The idea of using unmanned aerial platforms to deliver lethal ordnance had been around for generations. In the summer of 1849, the Austrian artillery officer Franz von Uchatius had sought to attack forces besieging Vienna using hot air balloons fitted with 15 kg. timed explosive charges. Winds, however, ruined the plan.
Cheap technology available
In 2003, the Federal Bureau of Investigations discovered Lahore-born Maryland resident Ali Asad Chandia, helped the Lashkar-e-Taiba purchase drones, night-vision equipment and wireless video-cameras for the Lashkar. Those drones, however, seem to have been intended for surveilling infiltration routes, not delivering ordnance.
From the accounts of experts, the costs are trivial. In 2016, former United States Air Force officer Mark Jacobsen “experimented with building the cheapest ‘insurgent’ drone I possibly could”. “The result required $4 of foam board, packing tape and hot glue, and about $250 in cheap Chinese components. It was ugly, but it could deliver two pounds [1kg.] at a range of six to 12 miles”. Jammu Airport, interestingly, is just 14km from the border.
Last year, when insurgents backed by Iran targeted Saudi oil facilities Abqaiq and Khurais, hitting a staggering 5 percent of global output, it became clear just how much could be achieved at minimal cost—and how powerless some of the most advanced air-defence technology in the world was against the new threat.
In December 2015, a Hellfire missile fired from a United States Predator military drone killed Sujan in a targeted strike in Raqqa. His brother, and several others involved in the attack, were arrested by police in the United States and United Kingdom. An authoritative study by scholar Don Rasler, has however shown it remained possible for the Islamic State to source components for its fleet from commercial sources worldwide.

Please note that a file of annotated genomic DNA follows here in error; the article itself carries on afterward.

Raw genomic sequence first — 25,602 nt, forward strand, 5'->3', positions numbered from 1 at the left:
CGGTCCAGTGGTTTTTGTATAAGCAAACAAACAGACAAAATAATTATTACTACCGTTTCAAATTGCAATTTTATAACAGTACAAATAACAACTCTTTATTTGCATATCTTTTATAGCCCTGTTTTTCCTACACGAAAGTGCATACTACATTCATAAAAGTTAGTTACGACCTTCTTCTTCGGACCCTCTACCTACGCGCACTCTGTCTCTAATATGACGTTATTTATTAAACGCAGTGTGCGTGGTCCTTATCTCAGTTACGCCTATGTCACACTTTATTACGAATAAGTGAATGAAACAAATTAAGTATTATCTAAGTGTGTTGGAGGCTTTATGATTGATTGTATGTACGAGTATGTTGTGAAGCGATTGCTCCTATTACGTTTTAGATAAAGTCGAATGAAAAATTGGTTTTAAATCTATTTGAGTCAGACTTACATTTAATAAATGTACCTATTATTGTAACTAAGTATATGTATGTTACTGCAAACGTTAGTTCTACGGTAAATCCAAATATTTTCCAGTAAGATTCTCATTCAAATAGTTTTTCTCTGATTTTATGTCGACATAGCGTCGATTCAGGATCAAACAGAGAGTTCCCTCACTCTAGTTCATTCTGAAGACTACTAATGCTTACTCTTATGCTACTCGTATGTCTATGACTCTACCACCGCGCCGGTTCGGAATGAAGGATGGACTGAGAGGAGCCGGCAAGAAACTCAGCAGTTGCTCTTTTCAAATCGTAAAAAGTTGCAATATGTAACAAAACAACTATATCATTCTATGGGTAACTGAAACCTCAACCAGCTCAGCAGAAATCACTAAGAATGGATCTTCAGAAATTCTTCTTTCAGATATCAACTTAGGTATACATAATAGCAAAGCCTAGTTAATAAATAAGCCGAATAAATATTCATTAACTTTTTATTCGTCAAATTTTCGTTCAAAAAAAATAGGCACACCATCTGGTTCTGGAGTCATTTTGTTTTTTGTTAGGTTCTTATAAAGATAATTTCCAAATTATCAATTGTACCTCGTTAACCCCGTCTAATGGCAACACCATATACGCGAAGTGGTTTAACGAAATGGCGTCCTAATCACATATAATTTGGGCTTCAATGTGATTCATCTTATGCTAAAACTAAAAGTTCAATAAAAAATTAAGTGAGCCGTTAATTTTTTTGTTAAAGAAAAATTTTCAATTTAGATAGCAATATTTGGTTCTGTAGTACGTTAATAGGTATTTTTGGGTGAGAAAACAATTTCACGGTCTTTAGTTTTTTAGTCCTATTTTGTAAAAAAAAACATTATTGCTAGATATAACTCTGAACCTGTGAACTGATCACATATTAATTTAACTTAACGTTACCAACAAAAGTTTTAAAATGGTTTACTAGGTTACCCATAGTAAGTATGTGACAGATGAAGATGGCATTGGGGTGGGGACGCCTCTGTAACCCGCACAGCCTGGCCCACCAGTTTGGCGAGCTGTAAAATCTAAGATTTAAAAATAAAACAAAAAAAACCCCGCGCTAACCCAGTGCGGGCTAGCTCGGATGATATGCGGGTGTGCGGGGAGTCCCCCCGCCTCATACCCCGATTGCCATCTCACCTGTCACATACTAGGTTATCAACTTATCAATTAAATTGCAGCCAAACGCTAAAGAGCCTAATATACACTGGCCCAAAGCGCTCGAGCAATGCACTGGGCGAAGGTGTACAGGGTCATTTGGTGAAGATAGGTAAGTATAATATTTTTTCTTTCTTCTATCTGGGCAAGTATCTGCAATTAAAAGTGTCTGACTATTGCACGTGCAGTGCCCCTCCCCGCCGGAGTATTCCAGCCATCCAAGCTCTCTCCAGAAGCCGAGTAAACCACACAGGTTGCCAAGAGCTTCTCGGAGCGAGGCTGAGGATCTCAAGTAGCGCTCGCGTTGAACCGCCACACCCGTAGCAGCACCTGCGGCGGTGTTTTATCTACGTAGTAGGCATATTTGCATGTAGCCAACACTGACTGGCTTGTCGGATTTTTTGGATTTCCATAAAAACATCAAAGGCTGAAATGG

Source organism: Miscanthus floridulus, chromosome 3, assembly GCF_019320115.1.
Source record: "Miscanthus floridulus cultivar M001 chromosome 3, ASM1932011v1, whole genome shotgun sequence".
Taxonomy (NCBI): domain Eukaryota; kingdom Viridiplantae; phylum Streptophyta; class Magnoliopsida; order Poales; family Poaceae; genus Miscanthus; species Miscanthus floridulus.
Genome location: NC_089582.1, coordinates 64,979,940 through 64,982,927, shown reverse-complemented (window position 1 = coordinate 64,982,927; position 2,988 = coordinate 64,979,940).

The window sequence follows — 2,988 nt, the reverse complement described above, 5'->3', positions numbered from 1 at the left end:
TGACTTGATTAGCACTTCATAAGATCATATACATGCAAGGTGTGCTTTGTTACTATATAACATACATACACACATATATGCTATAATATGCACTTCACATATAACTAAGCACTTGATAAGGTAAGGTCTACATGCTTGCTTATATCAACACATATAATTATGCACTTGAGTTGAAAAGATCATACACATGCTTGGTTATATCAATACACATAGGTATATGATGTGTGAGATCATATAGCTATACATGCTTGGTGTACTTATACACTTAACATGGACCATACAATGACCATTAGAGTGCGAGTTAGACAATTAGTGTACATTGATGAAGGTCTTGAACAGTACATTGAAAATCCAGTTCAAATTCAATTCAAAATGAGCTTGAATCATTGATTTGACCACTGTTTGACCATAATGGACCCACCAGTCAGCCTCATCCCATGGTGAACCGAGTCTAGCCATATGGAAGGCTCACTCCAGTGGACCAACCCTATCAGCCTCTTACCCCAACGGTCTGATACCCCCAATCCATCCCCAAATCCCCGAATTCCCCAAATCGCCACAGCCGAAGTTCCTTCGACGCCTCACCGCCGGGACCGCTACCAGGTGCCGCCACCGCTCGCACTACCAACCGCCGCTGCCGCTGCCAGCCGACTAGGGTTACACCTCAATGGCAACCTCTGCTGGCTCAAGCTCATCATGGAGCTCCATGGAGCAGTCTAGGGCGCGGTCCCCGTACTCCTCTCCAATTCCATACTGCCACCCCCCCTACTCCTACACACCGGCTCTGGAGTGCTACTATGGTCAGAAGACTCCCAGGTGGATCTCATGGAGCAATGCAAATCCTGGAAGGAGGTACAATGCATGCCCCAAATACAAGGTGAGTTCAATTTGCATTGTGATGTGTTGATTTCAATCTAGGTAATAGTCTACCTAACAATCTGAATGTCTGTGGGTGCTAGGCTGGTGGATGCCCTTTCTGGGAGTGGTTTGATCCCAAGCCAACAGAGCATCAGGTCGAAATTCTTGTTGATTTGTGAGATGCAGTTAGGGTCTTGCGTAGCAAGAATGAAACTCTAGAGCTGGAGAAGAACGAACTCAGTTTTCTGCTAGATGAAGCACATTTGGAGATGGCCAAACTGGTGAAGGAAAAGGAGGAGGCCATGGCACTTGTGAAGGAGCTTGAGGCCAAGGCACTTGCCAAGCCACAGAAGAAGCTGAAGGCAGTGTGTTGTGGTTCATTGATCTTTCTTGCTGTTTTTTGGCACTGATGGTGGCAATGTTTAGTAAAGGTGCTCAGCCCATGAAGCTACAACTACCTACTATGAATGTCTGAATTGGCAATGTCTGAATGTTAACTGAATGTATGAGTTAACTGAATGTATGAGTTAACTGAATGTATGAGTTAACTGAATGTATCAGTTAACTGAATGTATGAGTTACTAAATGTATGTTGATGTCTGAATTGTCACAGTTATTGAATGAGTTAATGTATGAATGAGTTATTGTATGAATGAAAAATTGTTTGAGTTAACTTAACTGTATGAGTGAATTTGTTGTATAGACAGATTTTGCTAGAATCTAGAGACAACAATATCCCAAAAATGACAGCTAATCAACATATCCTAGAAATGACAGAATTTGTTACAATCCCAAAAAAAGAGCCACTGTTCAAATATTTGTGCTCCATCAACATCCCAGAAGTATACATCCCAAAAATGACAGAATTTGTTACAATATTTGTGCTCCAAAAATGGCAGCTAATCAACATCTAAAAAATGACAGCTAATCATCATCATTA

Ever since 2015, anti-drone systems have come to be deployed by military forces in many parts of the world, including India. The technologies include radio-frequency jammers which can sever communications between drones and their handlers, as well as spoofed Global Positioning System signals, that fool guidance systems into believing they are in locations other than where they actually are.
Lasers and electromagnetic pulses fired from directed-energy weapons can destroy critical circuitry on drones; there are also less exotic weapons, like cannon firing slowly-descending nets in which the flying bombs become snarled.
The problem with these technologies is simple: their high cost, and the low cost of over-running these defences by swarms of incoming drones. There’s simply no tech-fix that can protect all of India’s 740-kilometre Line of Control, leave alone the 3,200-kilometre border with Pakistan, against drones. Inside Kashmir itself, there are hundreds of potential targets, from military convoys to force headquarters.